27 February 2004
In the weeks since the Commons narrowly approved the government's controversial plans for top-up fees in England, university chiefs in Scotland have been anxiously awaiting the outcome of a review that could determine their status.
The results of the third phase of the Scottish Executive's investigation into higher education funding are due to be published next week. The outcome will be of major importance to Scottish universities, as the review examined the implications for Scotland of the Higher Education Bill in England.
The row over fees highlighted the significant differences in policy north and south of the border. University funding is a devolved function and the first Labour/Liberal Democrat coalition Scottish Executive wasted little time in deciding to abolish up-front tuition fees.
A year after devolution came into operation, a decision was taken to replace the existing fees system with an endowment scheme that requires graduates to pay £2,080 once they start earning £10,000 or more, which is due to be increased to £15,000 this year.
While controversy remained over whether political claims that the 'abolition' of fees could be justified, it was hoped the scheme would put in place a stable system of funding for the Scottish universities. However, those hopes were dashed when the issue of top-up fees was raised in England.
First Minister Jack McConnell has pledged not to introduce top-up fees in Scotland. But Scottish universities argue that they face being seriously disadvantaged if English universities are able to attract the best academic talent and be better equipped for research as a result of increased income from top-up fees.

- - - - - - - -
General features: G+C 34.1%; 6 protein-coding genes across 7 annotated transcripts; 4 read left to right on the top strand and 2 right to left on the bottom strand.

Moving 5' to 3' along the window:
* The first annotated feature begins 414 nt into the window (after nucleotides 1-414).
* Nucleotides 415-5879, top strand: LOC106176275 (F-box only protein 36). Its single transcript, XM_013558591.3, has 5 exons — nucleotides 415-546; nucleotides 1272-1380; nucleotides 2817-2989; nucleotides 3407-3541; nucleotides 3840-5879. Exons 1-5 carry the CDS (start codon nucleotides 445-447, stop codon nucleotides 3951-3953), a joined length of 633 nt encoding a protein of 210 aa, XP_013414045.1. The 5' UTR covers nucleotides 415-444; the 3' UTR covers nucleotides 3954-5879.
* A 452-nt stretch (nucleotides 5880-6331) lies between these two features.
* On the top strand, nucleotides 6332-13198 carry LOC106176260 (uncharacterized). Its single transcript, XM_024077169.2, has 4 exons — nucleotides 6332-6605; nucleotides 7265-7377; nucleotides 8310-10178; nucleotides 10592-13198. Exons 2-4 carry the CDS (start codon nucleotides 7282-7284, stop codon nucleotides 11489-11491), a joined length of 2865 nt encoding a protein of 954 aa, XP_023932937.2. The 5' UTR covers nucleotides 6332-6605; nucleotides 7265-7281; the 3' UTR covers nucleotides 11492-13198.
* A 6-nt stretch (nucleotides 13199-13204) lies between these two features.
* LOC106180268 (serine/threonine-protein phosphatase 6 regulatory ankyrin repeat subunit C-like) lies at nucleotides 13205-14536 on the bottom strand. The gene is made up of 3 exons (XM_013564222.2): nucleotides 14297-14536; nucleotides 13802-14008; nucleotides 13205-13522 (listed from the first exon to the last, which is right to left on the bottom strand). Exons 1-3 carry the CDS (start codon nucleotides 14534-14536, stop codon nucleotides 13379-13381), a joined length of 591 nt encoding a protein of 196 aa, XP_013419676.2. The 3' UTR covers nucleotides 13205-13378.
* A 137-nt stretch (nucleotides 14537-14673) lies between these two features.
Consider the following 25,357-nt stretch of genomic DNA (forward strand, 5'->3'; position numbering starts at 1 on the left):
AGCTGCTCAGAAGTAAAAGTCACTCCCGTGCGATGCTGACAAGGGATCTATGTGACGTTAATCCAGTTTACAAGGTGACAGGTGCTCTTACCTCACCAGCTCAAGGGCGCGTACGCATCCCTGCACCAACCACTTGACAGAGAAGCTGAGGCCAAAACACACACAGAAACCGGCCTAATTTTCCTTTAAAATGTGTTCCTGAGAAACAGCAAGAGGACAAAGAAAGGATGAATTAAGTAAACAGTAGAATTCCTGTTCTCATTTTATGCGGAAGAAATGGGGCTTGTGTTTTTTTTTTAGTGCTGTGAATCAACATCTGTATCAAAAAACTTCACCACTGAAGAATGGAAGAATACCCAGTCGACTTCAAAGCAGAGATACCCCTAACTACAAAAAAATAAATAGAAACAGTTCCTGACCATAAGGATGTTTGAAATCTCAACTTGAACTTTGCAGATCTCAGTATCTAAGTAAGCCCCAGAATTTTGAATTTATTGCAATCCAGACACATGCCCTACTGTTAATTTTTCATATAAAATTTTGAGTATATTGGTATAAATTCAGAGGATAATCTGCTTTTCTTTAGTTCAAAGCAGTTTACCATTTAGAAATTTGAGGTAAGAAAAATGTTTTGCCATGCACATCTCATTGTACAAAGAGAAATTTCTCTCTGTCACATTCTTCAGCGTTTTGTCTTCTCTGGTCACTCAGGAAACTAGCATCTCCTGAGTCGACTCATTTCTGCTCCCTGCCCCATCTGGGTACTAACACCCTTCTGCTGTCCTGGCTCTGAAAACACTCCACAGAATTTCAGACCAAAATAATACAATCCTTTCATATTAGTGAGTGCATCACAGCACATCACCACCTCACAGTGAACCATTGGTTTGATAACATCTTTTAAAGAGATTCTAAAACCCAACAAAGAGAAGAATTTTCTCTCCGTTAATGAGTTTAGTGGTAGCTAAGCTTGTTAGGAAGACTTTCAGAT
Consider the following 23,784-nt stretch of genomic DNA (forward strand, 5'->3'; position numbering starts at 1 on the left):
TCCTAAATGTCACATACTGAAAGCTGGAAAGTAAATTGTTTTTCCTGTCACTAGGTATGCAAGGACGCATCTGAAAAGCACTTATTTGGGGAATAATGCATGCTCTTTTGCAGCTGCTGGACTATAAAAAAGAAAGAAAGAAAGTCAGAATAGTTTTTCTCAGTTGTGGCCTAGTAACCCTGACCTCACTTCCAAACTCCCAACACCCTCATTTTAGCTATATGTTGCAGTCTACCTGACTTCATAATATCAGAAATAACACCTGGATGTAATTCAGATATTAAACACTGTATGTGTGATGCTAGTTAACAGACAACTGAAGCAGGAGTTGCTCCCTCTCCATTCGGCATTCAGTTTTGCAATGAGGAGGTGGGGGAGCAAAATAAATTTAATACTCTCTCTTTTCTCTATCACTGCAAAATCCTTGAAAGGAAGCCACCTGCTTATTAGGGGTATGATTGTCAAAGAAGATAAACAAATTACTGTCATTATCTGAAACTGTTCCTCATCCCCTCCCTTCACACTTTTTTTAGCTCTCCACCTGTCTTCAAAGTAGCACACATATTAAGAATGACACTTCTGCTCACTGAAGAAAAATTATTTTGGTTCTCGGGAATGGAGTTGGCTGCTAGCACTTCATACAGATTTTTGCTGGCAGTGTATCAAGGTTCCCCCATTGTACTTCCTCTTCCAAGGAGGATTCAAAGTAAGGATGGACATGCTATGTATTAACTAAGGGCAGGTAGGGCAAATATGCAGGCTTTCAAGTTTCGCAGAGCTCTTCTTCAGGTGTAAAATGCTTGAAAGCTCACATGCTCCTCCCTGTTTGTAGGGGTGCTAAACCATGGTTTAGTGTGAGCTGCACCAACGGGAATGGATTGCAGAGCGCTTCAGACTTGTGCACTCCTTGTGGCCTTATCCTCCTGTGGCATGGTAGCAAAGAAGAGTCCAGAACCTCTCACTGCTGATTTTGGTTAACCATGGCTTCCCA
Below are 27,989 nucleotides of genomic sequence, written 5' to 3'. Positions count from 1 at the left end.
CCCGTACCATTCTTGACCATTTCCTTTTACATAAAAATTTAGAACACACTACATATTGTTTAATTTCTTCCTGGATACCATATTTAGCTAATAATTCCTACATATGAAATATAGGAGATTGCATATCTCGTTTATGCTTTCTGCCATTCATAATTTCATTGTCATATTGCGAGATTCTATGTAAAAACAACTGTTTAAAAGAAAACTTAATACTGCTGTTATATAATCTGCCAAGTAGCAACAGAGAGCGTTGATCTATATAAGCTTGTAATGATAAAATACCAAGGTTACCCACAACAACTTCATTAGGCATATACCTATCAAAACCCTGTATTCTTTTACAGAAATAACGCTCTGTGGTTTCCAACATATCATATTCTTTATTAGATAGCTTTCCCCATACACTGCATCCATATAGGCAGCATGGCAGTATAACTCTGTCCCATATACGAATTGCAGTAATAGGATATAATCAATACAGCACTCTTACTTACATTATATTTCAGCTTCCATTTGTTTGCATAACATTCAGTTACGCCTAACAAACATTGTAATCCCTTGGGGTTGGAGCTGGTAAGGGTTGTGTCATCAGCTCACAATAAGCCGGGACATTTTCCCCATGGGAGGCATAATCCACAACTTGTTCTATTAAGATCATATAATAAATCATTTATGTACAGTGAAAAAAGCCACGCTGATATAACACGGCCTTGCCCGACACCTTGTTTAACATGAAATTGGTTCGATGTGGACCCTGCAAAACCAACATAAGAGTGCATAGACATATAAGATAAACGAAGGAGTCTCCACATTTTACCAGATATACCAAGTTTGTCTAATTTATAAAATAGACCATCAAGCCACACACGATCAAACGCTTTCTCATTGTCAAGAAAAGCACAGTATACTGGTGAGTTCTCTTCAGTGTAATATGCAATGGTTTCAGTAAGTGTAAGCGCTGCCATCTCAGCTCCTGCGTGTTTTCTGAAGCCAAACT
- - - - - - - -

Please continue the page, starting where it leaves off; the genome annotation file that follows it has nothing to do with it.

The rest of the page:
Universities Scotland, the umbrella organisation representing university principals and vice-chancellors, has calculated that if Scottish universities were able to charge the equivalent of what will be raised in England in 2006/07, this would generate income of between £140m and £160m.
McConnell has given assurances that the Executive will not allow Scottish universities to be disadvantaged. However, the method of ensuring this remains in doubt. There has been speculation that the first minister will be tempted to raise extra funds by increasing the graduate endowment, but the LibDems, his coalition partners, have warned that the endowment was established to finance bursaries for poorer students and cannot be used for other purposes.
Universities Scotland has been keeping up the pressure on McConnell. In a report this week, it argued that Scottish universities are producing high-quality research much more cheaply than their counterparts in Japan, the US and leading European countries. It believes it will be unable to maintain standards unless the funding issue is resolved.
Scottish universities currently receive £700m from the Scottish budget. They want the Executive to invest a further £100m, arguing that, irrespective of the situation in England, they are already underfunded.
However, universities may be disappointed at the outcome of phase three of the review when it is published next week. Sources suggest that while the case will be made for increased capital expenditure and for investment in staff pay, the report will argue that the funding problem is less serious than suggested and that the policy for England will not have any immediate effect in Scotland.
Apart from the outcome of the higher education review, the forthcoming chancellor's Spending Review will also be of crucial importance for Scottish universities. They are already preparing to bid for £30m to cover the public expenditure implications of a pay review and the modernisation of staffing structures.
On the wider aspects of funding, the Scottish universities will be looking for signs of a firm commitment that they will not lose out when top-up fees are introduced south of the border. 'Otherwise, we will end up in a downward spiral,' a Universities Scotland spokesman warned.